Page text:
The new ruling brushes off the charges by 212 Iraqis who said they or their late husbands were abused by U.S. personnel at Abu Ghraib. The suit charged private security firm CACI International Inc., of Arlington, Va., of crimes inside the Baghdad hellhole.
But in a 2-1 ruling, the D.C. Court of Appeals said CACI “is protected by laws barring suits filed as the result of military activities during a time of war,” the Associated Press reported. This opinion was written by Judge Laurence Silberman, a Reagan appointee, and supported by Judge Brett Kavanaugh, a Bush appointee.
“During wartime, where a private service contractor is integrated into combatant activities over which the military retains command authority, a tort claim arising out of the contractor’s engagement in such activities shall be pre-empted,” Silberman wrote.
If so, with about as many U.S.-led contract mercenaries as regular army involved in the Iraq conflict, this decision preposterously exempts some 150,000 fighters from legal action for any crimes they commit. It gives a shoot-to-kill pass to privateers such as Blackwater, whose operatives on one occasion are said to have gunned down 17 unarmed Iraqi civilians.
“This abuse and torture of these prisoners detained during war time constituted war crimes and torture in violation of the Geneva Conventions of 1949, the U.S. War Crimes Act, the Convention against Torture, and the U.S. Federal Anti-torture Statute—felonies, punishable by death if death results as a violation thereof,” said Francis Boyle, an international law authority at the University of Illinois, Champaign-Urbana.
“Judges Silberman and Kavanaugh have now become Accessories After the Fact to torture, war crimes and felonies in violation of United States federal law and international criminal law,” Boyle asserted. (See if they are ever prosecuted!)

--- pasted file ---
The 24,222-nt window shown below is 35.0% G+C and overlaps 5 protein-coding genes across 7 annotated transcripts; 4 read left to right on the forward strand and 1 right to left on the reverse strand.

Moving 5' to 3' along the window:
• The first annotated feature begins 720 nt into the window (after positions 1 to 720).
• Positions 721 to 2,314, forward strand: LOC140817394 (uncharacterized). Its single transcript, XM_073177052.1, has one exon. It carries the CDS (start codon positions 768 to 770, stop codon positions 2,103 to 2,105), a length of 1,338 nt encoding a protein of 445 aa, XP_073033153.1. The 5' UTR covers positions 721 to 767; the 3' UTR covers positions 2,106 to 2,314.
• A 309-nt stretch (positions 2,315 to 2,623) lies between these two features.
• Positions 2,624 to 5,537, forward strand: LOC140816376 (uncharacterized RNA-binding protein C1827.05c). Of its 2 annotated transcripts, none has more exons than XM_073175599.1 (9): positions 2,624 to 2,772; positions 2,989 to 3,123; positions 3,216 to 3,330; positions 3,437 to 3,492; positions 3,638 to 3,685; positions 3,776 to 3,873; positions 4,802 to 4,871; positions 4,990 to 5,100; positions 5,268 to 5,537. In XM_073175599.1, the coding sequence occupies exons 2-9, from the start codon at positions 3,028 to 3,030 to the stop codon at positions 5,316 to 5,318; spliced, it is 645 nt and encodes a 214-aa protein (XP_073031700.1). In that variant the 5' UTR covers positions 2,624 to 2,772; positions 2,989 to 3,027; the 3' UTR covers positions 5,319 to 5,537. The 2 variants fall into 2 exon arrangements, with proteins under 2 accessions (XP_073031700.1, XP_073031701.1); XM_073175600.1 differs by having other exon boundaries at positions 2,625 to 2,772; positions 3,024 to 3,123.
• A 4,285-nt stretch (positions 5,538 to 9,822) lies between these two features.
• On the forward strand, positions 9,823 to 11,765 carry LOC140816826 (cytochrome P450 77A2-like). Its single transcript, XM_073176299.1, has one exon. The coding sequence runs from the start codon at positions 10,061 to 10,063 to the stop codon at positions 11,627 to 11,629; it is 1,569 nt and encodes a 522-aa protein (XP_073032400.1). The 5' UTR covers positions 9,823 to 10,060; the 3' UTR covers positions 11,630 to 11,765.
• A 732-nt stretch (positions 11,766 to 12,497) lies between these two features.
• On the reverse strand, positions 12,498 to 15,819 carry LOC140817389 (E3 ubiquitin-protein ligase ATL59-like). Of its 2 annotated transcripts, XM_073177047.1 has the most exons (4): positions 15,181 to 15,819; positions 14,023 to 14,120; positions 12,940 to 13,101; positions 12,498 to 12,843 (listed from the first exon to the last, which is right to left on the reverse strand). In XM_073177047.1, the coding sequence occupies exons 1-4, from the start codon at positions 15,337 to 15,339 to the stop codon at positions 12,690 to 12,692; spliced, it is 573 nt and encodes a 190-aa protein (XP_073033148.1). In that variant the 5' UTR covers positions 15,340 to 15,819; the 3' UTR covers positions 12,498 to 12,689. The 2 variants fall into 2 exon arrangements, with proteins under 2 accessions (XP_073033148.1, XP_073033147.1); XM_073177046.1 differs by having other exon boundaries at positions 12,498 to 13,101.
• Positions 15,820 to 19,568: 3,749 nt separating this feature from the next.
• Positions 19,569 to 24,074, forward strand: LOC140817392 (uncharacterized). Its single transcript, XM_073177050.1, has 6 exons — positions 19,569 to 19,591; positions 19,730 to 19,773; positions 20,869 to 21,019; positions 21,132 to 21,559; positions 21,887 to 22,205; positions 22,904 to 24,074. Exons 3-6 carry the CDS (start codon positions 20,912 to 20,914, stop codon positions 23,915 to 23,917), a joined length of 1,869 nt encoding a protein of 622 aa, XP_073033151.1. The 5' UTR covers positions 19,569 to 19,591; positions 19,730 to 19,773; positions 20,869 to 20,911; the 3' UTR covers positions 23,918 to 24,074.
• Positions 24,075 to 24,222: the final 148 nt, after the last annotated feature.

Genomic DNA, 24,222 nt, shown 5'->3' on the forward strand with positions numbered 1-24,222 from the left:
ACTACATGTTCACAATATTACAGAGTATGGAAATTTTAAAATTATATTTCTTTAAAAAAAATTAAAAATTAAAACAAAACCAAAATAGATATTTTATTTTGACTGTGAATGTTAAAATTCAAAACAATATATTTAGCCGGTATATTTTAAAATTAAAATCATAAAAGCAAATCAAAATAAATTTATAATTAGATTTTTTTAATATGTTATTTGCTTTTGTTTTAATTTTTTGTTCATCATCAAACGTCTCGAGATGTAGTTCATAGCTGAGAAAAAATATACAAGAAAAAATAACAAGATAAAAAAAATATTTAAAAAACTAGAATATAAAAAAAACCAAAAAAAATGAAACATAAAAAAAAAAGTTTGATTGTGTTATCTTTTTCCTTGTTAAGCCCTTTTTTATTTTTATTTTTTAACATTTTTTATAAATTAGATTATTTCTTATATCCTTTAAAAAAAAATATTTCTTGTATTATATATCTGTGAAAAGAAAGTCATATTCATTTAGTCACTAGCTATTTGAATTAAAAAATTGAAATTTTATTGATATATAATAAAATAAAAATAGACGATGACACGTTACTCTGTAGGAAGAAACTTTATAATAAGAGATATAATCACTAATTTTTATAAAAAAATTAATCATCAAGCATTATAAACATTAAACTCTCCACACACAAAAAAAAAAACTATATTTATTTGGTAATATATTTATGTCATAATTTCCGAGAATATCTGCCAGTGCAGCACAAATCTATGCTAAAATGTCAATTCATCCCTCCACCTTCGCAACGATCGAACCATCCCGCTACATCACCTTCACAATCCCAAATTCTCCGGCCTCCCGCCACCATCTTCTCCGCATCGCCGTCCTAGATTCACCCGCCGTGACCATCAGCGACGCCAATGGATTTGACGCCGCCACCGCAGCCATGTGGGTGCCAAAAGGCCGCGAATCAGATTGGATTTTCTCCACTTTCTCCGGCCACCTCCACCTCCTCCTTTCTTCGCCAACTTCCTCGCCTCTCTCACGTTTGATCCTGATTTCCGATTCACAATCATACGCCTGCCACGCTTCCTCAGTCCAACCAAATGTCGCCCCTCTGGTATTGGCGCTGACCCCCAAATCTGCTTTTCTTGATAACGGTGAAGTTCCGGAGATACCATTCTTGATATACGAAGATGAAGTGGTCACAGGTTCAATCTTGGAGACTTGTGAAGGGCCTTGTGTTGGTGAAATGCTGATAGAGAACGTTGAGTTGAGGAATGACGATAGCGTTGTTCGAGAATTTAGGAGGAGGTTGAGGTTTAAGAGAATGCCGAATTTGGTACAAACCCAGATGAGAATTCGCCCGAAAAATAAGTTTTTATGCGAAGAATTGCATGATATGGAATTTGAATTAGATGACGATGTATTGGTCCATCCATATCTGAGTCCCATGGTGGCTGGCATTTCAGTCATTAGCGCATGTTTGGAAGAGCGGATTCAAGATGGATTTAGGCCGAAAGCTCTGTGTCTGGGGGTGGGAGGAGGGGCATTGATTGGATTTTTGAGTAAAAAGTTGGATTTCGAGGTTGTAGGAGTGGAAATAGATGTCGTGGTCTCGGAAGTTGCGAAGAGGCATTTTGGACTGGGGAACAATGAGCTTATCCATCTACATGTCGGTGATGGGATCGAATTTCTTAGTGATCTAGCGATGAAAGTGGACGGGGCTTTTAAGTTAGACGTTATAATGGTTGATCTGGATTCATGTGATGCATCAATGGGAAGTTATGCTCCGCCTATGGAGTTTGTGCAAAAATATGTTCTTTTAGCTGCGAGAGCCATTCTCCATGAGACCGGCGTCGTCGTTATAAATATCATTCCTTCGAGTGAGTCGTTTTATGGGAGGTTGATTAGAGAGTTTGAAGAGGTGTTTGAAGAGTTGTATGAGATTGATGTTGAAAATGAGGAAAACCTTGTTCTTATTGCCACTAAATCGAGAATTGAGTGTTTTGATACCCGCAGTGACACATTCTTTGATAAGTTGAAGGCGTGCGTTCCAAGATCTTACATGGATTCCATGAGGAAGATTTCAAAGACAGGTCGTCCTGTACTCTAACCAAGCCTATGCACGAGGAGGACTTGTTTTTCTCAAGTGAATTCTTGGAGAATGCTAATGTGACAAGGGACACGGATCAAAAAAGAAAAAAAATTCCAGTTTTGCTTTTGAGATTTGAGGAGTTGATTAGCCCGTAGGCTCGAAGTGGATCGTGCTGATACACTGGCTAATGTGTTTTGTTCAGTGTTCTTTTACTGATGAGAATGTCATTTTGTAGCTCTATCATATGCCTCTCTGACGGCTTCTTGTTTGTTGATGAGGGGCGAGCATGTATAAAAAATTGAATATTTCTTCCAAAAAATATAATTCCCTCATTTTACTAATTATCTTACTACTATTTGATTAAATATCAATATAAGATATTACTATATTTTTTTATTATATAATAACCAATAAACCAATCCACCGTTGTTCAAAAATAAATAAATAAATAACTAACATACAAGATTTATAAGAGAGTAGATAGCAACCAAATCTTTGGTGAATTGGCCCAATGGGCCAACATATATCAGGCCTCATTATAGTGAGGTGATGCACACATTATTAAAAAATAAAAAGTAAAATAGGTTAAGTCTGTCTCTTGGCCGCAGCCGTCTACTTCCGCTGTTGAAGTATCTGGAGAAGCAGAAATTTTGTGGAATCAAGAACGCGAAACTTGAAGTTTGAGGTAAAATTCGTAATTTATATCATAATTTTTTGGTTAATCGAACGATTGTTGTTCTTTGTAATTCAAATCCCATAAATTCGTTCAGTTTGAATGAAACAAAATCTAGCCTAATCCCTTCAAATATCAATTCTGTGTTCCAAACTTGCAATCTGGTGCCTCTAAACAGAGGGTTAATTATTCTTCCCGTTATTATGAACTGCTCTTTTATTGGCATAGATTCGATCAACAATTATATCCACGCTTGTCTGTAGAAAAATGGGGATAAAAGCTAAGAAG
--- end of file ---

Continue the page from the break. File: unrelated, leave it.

Dissenter Judge Merrick Garland, appointed by President Bill Clinton, argued the law does not protect independent contractors, particularly when they are accused of acting outside the rules or instructions of their military overseers. But where Silberman said most of the claims were limited to “abuse” or “harm,” not war crimes or torture, according to Courthouse News Service, Garland “found the claims much more alarming.”
“The plaintiffs in these cases allege they were beaten, electrocuted, raped, subjected to attacks by dogs, and otherwise abused by private contractors working as interpreters and interrogators at Abu Ghraib prison,” Garland said.
“No act of Congress and no judicial precedent bars the plaintiffs from suing the private contractors—who were neither soldiers nor civilian government employees,” he wrote.
“Neither President Obama nor President Bush nor any other Executive Branch official has suggested that subjecting the contractors to tort liability for the conduct at issue here would interfere with the nation’s foreign policy or the Executive’s ability to wage war,” Garland pointed out.
“To the contrary, the Department of Defense has repeatedly stated that employees of private contractors accompanying the Armed Forces in the field are not within the military’s chain of command, and that such contractors are subject to civil liability,” he wrote.
Judge Silberman was named to the Federal bench in 1985 by President Ronald Reagan and in 2008 received the Presidential Medal of Freedom, the nation’s highest civilian award, from (surprise!) President George W. Bush, the man who launched the Afghan and Iraq aggressions.